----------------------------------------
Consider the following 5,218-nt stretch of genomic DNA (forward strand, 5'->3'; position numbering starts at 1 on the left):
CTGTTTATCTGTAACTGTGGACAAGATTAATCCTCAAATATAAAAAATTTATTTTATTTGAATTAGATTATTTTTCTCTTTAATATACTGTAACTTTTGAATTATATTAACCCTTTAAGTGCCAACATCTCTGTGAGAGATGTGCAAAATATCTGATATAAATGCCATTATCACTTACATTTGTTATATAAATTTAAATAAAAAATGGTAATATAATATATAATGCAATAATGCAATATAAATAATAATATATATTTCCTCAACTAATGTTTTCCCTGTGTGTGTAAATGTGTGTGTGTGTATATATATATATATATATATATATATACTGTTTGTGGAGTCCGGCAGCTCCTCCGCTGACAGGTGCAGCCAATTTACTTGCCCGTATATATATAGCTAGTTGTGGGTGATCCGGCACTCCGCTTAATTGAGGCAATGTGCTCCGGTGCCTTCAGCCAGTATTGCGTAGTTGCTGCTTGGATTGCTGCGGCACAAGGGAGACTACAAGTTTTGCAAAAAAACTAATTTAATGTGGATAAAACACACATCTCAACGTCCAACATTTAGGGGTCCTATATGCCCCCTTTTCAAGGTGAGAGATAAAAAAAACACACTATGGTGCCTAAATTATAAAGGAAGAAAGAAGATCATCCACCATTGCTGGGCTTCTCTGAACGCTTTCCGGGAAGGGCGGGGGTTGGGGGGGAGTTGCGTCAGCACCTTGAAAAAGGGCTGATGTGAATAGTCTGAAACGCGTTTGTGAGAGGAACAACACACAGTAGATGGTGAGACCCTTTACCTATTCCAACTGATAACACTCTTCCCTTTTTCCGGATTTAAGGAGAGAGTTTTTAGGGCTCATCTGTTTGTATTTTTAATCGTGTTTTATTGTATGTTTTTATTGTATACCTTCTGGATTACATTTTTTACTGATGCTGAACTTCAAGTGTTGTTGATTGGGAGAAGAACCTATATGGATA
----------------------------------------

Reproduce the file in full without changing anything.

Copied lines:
Consider the following 5,218-nt stretch of genomic DNA (forward strand, 5'->3'; position numbering starts at 1 on the left):
CTGTTTATCTGTAACTGTGGACAAGATTAATCCTCAAATATAAAAAATTTATTTTATTTGAATTAGATTATTTTTCTCTTTAATATACTGTAACTTTTGAATTATATTAACCCTTTAAGTGCCAACATCTCTGTGAGAGATGTGCAAAATATCTGATATAAATGCCATTATCACTTACATTTGTTATATAAATTTAAATAAAAAATGGTAATATAATATATAATGCAATAATGCAATATAAATAATAATATATATTTCCTCAACTAATGTTTTCCCTGTGTGTGTAAATGTGTGTGTGTGTATATATATATATATATATATATATATACTGTTTGTGGAGTCCGGCAGCTCCTCCGCTGACAGGTGCAGCCAATTTACTTGCCCGTATATATATAGCTAGTTGTGGGTGATCCGGCACTCCGCTTAATTGAGGCAATGTGCTCCGGTGCCTTCAGCCAGTATTGCGTAGTTGCTGCTTGGATTGCTGCGGCACAAGGGAGACTACAAGTTTTGCAAAAAAACTAATTTAATGTGGATAAAACACACATCTCAACGTCCAACATTTAGGGGTCCTATATGCCCCCTTTTCAAGGTGAGAGATAAAAAAAACACACTATGGTGCCTAAATTATAAAGGAAGAAAGAAGATCATCCACCATTGCTGGGCTTCTCTGAACGCTTTCCGGGAAGGGCGGGGGTTGGGGGGGAGTTGCGTCAGCACCTTGAAAAAGGGCTGATGTGAATAGTCTGAAACGCGTTTGTGAGAGGAACAACACACAGTAGATGGTGAGACCCTTTACCTATTCCAACTGATAACACTCTTCCCTTTTTCCGGATTTAAGGAGAGAGTTTTTAGGGCTCATCTGTTTGTATTTTTAATCGTGTTTTATTGTATGTTTTTATTGTATACCTTCTGGATTACATTTTTTACTGATGCTGAACTTCAAGTGTTGTTGATTGGGAGAAGAACCTATATGGATA